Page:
Her answer left me speechless. Nina looked at me with surprise, opened her big, shiny blue eyes, and smiled at me, “So, we can do it at home?” She looked happy. “Sure,” I said, “at home, with a few friends, your uncles, aunts, grandpa, and us.” Then, I thought about what I had just said. I repeated it in mind. It actually didn’t sound like a bad party at all.

A party at home with close family members and her best friends. How had I not considered that before? Far from what I expected, Nina’s face was glowing. All this time, I thought she wouldn’t want to have “just a party at home,” but she actually preferred it. She didn’t even want to invite all her classmates. As it turns out, not all of them were really her friends. Most were just kids she had to spend time with because they were in the same class, but nothing else.

I suddenly started seeing things I hadn’t noticed in previous parties. It wasn’t the idyllic ones, the perfect things I wanted to see. Everything her face was saying through her expression of relief was true. Nina didn’t enjoy playing in the ball pit nor the loud music. More than once, I had had to comfort her because she was crying. I now remembered how often I had to encourage her to join a game because she was too shy and didn’t really want to do what the animators proposed.

My mood and my husband’s changed. We set out to prepare the birthday party, together, as a family: Nina made her own invitations, we decorated the house with balloons, garlands, and drawings made by the three of us. The cake was not perfect, of course, but it was delicious and looked like a real homemade cake.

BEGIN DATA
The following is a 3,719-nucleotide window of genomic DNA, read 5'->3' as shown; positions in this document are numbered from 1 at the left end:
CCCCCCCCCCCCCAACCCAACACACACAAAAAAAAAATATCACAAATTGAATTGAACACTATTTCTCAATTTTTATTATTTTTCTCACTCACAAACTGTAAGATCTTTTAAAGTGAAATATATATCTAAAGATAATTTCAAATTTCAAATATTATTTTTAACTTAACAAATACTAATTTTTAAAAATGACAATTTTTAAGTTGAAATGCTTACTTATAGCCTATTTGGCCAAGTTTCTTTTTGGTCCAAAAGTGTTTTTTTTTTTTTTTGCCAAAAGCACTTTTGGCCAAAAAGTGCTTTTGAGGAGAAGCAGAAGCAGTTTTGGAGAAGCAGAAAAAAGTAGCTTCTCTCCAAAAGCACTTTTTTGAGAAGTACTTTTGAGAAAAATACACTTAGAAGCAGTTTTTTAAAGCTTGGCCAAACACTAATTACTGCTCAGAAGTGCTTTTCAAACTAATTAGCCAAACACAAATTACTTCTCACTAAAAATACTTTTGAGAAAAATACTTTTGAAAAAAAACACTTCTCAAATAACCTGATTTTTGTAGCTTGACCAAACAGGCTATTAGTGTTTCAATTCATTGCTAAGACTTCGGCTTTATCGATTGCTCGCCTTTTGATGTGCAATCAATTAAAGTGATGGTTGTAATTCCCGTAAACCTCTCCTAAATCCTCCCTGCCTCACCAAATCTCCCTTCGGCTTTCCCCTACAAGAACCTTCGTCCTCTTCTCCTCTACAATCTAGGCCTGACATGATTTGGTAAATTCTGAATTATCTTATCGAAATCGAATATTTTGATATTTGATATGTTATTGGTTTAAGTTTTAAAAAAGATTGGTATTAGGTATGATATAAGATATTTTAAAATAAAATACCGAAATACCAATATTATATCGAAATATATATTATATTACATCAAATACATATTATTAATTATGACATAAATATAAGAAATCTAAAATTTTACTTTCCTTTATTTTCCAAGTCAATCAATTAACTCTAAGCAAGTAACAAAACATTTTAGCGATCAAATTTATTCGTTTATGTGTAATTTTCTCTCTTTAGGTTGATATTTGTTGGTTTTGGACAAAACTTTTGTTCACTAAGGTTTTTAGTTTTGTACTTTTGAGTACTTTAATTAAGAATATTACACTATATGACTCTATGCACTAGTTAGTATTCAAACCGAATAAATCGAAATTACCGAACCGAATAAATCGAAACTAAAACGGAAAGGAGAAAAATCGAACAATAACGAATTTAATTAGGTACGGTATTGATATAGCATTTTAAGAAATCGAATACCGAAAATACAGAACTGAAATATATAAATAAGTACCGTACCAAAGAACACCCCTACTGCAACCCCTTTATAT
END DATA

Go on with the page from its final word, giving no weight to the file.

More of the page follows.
We only had a few guests: her three best friends and our closest family members. Nina’s dad was the entertainer, and he was the best of them all. At the end of the day, Nina came to me and said: “It was the best birthday of my life. I hope the next ones are just like this one.”

Of course, she’ll probably change her mind in a few years, even if she doesn’t know it yet. One day, there will be no more balloons, no more pink, no more dolls. She’ll prefer to go dancing and meet boys instead. But what matters the most is what we learned that day as a family. Children have their own way of expressing their minds, and we must learn to listen. We have to be able to tell the difference between what we want and what they want.

We must see beyond what we think is best for them to understand what actually is best for them. They are people, just like us, and they have their own perspective on life, their own type of wisdom. They look at life with different eyes; for them, material things, luxury, and excess are almost never associated with happiness.

I think they might want to spend time with family and friends, to connect in a real way. Kids appreciate it when we take the time to enter their world and experience things the way they do. After all, isn’t that what makes us all happy? To have the courage to step into someone else’s shoes and connect with that person?

What about you? What was the last thing you learned from a child? Think about it, we’re sure there’s something they’ve taught you lately.